“When I was a little girl, I did well at things – like sports and math and science and English – and I got little bits of praise, and everybody thought I was smart and great,” my friend explained. I could picture my close friend, an executive coach to million-dollar businesses, as a little girl with pigtails.
“When I got to college, I wanted more of that praise, and I started taking on easier and easier coursework to make sure that my results were great, and that the praise from teachers and parents flowed freely. And slowly, I realize in hindsight, I became a perfectionist – only taking on those projects in which I had a really good chance of success,” my friend sighed, as if sad at all those perfectionist years. She personally uses this technique below to overcome her long-ingrained perfectionism, and – of course – shows the technique to her clients.
In the 1980’s, Carol Dweck and her colleagues gave children difficult tasks and puzzles, and listened to what the children said out loud while playing with the puzzles. Some children said, “I don’t want to do this…. It’s too hard… This is no fun.” Others said, “Oh great! Something new… I haven’t done this one before… Hm, I’m going to get this.”
Dweck, a social psychologist at Stanford University, ran many thoughtful and thorough studies to understand what separated those kids who wanted to take on challenge with those kids that balked at the first sign of difficulty. She found that some children think of succeeding in the world as effort-based and changeable: the more effort they put in, the more chance they have of success (“growth mindset”). Other children think of success as fixed: they believe they have a fixed level intelligence, and that to succeed at puzzle solving, the puzzle needs to be easy enough for them to be able to surpass it (“fixed mindset”).
Most interestingly, not only did Dweck and her colleagues find that children typically think of the world in one of two ways, but they found that they could prompt children to switch to thinking of the world in the other way. By setting expectations for children – “if you do this activity, you’ll probably learn a lot. You may make some mistakes, even get a little confused, maybe feel a little dumb at times—but eventually you’ll learn some useful things” – the researchers were able to have children behave as if effort is important. The amazing discovery by Dweck and her colleagues is that – just as easily as my friend unlearned it – growth mindset is learnable, and can be learned at any age.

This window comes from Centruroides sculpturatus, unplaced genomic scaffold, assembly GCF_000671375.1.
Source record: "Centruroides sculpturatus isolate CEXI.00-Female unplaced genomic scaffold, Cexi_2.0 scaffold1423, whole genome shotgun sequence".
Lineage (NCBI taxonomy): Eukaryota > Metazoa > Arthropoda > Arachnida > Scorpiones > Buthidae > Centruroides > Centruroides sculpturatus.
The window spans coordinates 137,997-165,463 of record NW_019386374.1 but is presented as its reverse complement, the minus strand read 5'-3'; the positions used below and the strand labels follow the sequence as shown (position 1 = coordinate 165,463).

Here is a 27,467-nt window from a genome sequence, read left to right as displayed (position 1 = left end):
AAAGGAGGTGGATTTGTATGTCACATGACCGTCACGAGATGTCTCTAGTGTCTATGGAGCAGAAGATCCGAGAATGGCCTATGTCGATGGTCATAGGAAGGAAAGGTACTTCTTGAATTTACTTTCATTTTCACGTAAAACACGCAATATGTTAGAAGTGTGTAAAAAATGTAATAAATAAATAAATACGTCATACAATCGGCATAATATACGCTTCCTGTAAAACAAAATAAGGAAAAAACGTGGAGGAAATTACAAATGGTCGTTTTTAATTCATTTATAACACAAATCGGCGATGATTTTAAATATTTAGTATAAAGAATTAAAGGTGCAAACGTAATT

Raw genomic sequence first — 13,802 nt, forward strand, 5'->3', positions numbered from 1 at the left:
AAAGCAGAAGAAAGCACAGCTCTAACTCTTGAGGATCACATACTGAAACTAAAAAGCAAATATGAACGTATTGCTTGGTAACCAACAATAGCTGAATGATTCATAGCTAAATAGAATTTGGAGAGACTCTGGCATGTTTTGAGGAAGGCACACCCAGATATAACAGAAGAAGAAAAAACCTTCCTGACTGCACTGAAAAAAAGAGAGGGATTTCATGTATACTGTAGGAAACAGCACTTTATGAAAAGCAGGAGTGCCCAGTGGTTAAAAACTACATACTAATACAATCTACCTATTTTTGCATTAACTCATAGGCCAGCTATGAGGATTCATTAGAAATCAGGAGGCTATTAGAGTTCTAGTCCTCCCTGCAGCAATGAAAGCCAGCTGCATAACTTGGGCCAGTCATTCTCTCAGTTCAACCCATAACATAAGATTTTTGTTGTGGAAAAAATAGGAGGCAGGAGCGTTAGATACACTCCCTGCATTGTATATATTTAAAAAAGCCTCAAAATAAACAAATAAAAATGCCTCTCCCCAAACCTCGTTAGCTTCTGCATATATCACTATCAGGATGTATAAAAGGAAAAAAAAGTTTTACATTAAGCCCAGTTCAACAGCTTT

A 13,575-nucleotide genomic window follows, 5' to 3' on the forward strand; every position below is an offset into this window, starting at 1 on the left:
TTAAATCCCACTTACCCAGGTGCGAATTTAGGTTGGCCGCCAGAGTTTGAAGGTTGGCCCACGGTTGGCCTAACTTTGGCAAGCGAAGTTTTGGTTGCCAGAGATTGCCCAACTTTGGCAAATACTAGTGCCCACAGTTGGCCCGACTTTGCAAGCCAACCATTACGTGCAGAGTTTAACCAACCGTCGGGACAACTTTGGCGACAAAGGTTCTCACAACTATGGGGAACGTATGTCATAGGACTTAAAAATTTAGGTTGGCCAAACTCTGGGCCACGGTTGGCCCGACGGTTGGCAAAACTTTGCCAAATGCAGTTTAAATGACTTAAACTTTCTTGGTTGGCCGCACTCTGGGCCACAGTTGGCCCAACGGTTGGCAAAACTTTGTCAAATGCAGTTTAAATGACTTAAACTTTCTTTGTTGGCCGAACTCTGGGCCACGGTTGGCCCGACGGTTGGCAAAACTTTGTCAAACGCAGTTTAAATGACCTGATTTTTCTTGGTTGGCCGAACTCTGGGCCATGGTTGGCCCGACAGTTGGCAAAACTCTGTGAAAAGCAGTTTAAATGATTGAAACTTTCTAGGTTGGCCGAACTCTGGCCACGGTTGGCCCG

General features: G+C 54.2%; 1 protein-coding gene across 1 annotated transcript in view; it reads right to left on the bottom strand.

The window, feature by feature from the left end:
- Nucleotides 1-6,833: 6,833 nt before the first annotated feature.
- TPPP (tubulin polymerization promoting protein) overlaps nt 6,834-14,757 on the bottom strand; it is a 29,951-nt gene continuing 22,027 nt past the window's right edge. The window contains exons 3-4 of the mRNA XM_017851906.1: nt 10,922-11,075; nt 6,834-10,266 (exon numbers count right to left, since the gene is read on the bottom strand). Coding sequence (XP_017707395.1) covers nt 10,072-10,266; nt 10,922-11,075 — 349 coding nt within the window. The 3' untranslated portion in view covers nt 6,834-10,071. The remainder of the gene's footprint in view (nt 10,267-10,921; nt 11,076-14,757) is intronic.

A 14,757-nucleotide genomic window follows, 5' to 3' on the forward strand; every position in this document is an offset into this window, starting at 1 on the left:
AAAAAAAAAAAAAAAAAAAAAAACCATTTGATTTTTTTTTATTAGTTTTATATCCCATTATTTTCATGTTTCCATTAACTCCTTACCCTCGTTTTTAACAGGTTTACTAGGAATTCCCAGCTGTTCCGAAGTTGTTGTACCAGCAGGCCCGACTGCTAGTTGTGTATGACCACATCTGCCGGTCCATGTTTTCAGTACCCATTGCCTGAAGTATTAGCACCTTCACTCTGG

The Specific Technique
In her book Mindset, Dweck discusses applications in business, sports, parenting and relationships. If you feel your perfectionistic tendencies coming out – and you know when they are right around the corner – think about switching into a growth mindset. Tell yourself that you may make mistakes and “maybe feel a little dumb at times,” and eventually will learn some useful things. The specific technique is the following. When you get overwhelmed by perfectionism: 1) pause, 2) focus on your effort, and 3) chisel away at your task through effort, not through anticipating the ideal outcome. Like Saul Bellow says, “Whoever wants to reach a distant goal must take small steps.”
I saw my friend, the executive coach, this weekend. She told me she had been procrastinating in accepting a speaking gig and in moving forward with a website launch. She did a bit of self-coaching and realized she would learn a lot in both cases, and then accepted the gig and set a date for launching the website beta – “beta” meaning that things may still change. Part of the growth mindset must be just welcoming change. My friend is one of the coaches on the positive psychology coaching page, and the latest research shows that when experts admit their imperfections and uncertainties, they become even more persuasive. Another benefit of the growth mindset and the ability to make and admit mistakes and uncertainties.
Senia Maymin’s column highlights exercises from the field of positive psychology to increase happiness, resilience, and productivity.